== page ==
Two-time Olympic gold medal winner Guillermo Rigondeaux has a set goal to become a pound-for-pound champion in the bantamweight division.
Rigondeaux, a former world champion at 122-pounds, became a pound-for-pound fighter at super bantamweight. He now wants to repeat that accomplishment at 118.
Rigondeaux, who did his best to stay fit during the weeks of social distancing, is only waiting for the order to return to the gym to start preparing for his next fight - which he hopes takes place in the summer.
Rigondeaux (20-1, 13 KOs) has been out of the ring since February, when he captured the vacant WBA "regular" bantamweight title with a twelve round decision over Liborio Solis.
The 'super' WBA champion at the weight is Naoya Inoue.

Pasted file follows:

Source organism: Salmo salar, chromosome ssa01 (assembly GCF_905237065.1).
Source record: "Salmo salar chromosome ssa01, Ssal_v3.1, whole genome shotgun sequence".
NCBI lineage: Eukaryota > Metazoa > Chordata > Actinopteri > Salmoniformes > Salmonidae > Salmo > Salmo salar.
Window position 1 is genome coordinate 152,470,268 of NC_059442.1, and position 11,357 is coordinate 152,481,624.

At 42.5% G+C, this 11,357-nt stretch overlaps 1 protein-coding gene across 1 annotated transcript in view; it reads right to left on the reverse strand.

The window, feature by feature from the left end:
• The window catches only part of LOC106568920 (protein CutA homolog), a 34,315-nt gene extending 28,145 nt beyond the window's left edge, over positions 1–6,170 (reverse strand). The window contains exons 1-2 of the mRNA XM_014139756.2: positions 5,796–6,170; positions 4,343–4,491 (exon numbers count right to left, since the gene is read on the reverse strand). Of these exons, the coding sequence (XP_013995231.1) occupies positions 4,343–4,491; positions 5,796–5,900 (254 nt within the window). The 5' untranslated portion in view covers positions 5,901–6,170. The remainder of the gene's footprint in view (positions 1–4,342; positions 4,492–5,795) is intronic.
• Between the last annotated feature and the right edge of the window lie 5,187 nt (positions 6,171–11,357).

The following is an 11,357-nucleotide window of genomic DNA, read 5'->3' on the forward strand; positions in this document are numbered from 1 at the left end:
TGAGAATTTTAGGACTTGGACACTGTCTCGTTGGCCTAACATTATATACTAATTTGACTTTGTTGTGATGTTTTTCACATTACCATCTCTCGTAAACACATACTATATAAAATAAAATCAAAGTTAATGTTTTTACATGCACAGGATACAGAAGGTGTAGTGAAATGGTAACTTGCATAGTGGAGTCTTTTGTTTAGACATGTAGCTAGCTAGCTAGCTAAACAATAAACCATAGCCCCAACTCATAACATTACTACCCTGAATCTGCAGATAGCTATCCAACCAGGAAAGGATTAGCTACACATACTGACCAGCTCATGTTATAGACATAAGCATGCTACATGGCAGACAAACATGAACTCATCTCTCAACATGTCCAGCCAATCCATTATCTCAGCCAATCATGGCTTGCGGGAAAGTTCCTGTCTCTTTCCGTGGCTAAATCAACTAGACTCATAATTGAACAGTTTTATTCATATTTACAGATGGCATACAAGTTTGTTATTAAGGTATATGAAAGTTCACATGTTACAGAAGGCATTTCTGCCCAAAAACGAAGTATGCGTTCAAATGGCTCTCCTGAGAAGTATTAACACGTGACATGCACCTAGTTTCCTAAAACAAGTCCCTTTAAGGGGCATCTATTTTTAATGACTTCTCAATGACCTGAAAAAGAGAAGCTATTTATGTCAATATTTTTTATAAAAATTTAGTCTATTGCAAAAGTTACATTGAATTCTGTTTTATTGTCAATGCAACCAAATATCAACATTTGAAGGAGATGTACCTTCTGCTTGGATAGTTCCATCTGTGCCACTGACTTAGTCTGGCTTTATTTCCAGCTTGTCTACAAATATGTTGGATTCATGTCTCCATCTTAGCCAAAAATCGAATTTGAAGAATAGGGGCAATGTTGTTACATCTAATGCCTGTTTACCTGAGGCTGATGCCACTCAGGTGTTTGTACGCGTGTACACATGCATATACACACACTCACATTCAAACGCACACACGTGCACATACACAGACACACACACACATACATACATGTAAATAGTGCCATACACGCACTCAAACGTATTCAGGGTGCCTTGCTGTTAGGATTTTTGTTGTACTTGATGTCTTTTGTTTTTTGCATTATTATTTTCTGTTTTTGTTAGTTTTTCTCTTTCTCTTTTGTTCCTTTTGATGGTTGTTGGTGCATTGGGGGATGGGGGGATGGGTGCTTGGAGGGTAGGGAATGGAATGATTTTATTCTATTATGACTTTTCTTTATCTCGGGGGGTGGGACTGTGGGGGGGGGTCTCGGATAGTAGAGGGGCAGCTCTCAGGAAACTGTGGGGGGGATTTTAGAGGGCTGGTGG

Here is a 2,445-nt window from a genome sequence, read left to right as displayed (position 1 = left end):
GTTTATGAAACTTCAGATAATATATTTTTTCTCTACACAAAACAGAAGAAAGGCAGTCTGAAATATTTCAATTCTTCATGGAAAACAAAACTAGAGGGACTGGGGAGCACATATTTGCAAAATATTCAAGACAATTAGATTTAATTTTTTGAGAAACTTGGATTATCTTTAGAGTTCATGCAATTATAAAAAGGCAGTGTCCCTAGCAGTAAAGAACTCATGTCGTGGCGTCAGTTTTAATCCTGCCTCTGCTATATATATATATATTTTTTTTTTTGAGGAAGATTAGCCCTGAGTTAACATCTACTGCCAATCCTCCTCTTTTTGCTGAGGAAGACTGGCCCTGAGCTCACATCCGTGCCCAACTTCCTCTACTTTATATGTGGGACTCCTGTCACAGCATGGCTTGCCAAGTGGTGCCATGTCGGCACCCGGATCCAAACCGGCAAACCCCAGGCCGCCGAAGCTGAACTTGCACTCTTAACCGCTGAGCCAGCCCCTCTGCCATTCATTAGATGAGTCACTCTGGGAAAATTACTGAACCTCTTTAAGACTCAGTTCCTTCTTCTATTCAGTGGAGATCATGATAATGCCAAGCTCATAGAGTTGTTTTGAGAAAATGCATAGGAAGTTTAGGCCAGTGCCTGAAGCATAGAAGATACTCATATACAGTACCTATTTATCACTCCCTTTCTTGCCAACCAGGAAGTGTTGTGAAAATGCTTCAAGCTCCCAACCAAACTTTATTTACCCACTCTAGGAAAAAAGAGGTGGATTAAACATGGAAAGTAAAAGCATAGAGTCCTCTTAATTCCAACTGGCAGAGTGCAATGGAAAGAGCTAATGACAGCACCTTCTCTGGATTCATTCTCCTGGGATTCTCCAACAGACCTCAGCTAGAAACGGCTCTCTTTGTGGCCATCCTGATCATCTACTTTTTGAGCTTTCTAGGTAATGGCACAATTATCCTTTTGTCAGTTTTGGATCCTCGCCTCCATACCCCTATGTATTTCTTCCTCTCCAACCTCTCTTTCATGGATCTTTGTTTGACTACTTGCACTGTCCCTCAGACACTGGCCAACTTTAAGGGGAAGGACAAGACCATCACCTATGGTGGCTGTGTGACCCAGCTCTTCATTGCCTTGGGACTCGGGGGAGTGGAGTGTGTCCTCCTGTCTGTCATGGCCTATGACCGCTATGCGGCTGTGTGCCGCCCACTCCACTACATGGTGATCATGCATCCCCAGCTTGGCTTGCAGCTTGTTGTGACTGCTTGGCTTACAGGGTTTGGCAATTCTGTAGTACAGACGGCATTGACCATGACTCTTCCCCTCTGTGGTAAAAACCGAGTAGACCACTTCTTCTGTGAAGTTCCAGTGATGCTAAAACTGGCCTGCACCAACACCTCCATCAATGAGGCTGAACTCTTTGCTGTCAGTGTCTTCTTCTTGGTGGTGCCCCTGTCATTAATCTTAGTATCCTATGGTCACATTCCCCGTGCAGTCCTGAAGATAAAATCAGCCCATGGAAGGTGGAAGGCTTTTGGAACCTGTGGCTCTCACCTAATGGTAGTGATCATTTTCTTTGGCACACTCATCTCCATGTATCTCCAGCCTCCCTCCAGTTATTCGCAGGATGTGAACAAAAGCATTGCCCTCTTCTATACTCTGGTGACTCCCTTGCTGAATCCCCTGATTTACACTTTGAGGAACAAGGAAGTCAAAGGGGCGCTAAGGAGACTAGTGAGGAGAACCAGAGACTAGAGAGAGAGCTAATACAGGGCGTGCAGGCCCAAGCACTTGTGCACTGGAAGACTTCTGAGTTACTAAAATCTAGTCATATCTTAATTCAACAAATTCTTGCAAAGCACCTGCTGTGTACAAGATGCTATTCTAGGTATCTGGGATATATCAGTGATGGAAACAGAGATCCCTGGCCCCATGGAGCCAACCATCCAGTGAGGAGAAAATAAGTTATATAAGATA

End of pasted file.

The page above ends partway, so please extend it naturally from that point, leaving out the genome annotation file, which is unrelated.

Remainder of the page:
"I was the pound-for-pound champion at 122, I'm going to be the best, pound-for-pound in the 118-pound division and then I'm going to go up again for 122,'' Rigondeaux said, according to George Ebro. "So you know. I'm not done yet. It's now that I start.''
Despite being 39-years-old and a boxing career spanning back to amateur tournaments as a kid in his native Cuba, Rigondeaux feels that he still has a lot of rope left in the game and warned the rest of the champions between 118 and 122.
"We're not done, now we start, the Jackalis not finished, now it starts,'" Rigondeaux added. "I'm still a champion at 118. I'm here. I keep making history. I'm a three-time world champion: two at 122 and one at 118."
What would come for Rigondeaux when the COVID-19 veil is lifted? While IBF, WBA Super champion Inoue is tied to a potential fight with WBO champion John Riel Casimero, there is another major bantamweight champion in WBC king Nordine Oubali; while at 122-pounds there are champions Emanuel "Vaquero'' Navarrete, Murodjon Akhmadaliev, Brandon Figueroa and Rey Vargas.